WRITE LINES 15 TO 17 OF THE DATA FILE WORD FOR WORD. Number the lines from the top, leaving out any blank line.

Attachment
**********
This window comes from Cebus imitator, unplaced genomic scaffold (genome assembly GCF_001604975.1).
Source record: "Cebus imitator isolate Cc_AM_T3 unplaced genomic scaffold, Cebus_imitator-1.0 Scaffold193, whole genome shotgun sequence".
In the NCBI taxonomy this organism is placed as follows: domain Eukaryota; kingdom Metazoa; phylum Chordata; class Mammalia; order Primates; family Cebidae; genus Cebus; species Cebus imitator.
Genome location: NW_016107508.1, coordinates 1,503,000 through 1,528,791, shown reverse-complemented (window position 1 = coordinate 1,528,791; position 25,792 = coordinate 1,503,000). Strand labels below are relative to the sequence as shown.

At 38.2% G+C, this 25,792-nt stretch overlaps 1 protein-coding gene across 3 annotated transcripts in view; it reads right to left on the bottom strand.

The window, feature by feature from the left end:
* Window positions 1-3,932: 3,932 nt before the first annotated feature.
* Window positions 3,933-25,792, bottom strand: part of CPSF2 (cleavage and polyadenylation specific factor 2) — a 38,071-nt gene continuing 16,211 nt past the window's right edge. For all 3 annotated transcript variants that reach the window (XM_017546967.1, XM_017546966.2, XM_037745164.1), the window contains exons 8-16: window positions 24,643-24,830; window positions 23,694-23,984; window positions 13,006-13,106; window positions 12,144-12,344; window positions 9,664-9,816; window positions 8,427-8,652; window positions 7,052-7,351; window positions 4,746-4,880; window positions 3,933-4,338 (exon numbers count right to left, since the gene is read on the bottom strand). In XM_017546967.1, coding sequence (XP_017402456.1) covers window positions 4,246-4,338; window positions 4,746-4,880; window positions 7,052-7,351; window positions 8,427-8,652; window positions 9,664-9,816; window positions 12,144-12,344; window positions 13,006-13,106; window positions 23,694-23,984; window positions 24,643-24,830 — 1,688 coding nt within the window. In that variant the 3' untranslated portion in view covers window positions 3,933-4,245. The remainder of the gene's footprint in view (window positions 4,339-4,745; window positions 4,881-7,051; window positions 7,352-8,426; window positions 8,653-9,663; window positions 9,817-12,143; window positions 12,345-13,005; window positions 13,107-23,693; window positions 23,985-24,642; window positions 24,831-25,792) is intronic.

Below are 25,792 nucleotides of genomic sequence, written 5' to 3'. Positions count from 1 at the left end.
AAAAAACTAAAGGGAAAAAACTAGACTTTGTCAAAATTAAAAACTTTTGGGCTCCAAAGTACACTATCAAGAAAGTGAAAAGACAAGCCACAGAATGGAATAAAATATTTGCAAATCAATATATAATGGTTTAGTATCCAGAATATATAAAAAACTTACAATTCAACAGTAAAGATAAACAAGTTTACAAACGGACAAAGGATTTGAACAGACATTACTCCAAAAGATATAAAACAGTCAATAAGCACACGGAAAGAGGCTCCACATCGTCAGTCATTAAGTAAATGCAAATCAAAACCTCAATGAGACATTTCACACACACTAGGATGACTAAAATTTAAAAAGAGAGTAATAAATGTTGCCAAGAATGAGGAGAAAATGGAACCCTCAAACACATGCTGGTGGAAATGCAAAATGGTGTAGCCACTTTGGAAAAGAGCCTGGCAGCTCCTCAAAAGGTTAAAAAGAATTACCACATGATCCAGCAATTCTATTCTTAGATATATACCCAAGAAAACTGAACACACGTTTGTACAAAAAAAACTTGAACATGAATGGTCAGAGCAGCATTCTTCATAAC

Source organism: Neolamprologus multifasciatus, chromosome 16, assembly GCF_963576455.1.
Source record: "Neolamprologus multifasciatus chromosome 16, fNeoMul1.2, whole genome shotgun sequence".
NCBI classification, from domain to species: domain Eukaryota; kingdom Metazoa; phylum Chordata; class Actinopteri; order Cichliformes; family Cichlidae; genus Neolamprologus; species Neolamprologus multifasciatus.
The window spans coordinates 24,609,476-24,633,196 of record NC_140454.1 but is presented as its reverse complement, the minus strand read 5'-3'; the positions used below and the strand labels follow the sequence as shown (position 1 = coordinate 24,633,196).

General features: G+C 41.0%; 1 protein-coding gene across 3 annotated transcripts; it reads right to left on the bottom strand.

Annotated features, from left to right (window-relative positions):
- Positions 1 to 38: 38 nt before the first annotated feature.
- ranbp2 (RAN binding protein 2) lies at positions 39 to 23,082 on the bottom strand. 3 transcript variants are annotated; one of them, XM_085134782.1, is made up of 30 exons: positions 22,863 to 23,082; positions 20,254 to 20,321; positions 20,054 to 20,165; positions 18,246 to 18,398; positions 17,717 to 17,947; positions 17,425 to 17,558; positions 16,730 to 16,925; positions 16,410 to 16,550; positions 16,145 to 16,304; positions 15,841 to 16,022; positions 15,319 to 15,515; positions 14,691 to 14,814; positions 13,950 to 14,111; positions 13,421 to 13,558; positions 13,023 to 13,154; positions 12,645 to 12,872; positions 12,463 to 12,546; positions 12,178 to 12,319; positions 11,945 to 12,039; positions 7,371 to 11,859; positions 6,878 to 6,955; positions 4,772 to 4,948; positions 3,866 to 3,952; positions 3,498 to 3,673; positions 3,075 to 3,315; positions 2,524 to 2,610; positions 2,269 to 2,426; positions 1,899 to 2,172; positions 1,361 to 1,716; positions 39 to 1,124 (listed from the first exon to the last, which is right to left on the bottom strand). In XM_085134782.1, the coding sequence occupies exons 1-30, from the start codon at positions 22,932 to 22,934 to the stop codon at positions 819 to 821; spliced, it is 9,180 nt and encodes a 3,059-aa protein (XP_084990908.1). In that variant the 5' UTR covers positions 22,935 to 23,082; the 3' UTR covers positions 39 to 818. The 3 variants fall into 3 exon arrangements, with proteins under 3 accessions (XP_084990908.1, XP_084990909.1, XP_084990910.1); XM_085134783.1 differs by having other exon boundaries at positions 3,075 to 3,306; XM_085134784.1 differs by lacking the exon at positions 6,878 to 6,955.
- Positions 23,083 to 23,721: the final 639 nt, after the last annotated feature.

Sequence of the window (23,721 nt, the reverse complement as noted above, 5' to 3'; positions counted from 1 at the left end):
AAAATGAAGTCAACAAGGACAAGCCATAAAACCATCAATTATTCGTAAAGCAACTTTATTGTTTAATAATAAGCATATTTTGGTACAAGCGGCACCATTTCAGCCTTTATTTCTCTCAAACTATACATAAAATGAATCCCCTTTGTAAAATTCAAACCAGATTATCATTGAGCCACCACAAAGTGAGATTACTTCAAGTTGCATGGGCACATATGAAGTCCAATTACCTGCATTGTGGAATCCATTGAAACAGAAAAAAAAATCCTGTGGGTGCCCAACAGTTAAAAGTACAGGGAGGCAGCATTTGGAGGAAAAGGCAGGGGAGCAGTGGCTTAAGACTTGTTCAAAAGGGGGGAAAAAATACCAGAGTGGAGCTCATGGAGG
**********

General features: G+C 41.0%; 1 protein-coding gene across 3 annotated transcripts; it reads right to left on the bottom strand.

Annotated features, from left to right (window-relative positions):
- Positions 1 to 38: 38 nt before the first annotated feature.